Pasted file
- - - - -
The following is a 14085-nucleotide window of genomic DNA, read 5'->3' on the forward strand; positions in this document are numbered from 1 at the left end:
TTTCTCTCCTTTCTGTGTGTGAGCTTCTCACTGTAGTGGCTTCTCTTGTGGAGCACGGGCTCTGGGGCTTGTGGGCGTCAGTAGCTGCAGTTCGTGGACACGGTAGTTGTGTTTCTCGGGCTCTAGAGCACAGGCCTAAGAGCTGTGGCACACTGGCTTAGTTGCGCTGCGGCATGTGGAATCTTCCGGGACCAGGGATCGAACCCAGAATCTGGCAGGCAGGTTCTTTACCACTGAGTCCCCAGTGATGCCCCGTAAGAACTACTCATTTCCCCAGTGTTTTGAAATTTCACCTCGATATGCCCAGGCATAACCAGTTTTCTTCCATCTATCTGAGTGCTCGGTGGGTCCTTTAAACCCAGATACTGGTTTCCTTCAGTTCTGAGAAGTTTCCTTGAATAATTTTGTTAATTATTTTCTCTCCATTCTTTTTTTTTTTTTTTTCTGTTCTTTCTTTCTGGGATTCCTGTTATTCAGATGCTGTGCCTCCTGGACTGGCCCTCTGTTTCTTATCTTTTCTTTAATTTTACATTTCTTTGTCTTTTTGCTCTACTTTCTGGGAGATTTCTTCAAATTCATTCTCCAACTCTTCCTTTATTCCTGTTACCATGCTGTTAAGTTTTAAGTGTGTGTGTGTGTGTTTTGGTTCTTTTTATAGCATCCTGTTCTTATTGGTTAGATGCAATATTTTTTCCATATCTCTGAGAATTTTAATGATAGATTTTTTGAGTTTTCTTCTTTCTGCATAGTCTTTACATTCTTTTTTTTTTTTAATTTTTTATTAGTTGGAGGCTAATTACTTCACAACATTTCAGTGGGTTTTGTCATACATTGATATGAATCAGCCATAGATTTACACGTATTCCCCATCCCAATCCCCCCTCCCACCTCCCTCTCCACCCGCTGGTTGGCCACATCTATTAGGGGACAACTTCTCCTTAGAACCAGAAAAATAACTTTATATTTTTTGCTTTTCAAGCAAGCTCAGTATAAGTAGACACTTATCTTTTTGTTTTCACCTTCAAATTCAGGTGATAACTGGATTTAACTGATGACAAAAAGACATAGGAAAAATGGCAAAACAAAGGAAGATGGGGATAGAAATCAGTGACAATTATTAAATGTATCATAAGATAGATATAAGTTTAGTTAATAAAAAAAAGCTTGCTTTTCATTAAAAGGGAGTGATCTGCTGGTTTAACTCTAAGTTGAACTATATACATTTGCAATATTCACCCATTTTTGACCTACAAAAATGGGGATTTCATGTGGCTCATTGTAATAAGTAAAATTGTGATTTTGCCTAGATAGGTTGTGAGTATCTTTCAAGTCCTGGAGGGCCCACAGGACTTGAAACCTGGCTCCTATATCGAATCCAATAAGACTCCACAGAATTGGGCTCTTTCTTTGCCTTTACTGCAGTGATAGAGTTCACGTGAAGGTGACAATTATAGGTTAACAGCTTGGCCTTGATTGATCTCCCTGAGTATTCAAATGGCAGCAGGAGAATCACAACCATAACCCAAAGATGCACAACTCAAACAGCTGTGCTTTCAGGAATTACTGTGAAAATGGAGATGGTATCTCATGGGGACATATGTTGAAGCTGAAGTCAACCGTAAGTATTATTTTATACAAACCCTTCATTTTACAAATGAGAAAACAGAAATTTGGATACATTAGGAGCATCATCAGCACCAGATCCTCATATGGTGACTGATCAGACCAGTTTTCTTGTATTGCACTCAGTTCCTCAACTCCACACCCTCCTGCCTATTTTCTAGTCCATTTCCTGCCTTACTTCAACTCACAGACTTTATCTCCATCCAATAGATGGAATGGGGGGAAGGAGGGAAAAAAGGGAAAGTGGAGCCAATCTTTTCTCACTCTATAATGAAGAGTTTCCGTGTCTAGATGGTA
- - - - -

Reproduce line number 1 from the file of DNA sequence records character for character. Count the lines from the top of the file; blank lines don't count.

The following is a 14085-nucleotide window of genomic DNA, read 5'->3' on the forward strand; positions in this document are numbered from 1 at the left end: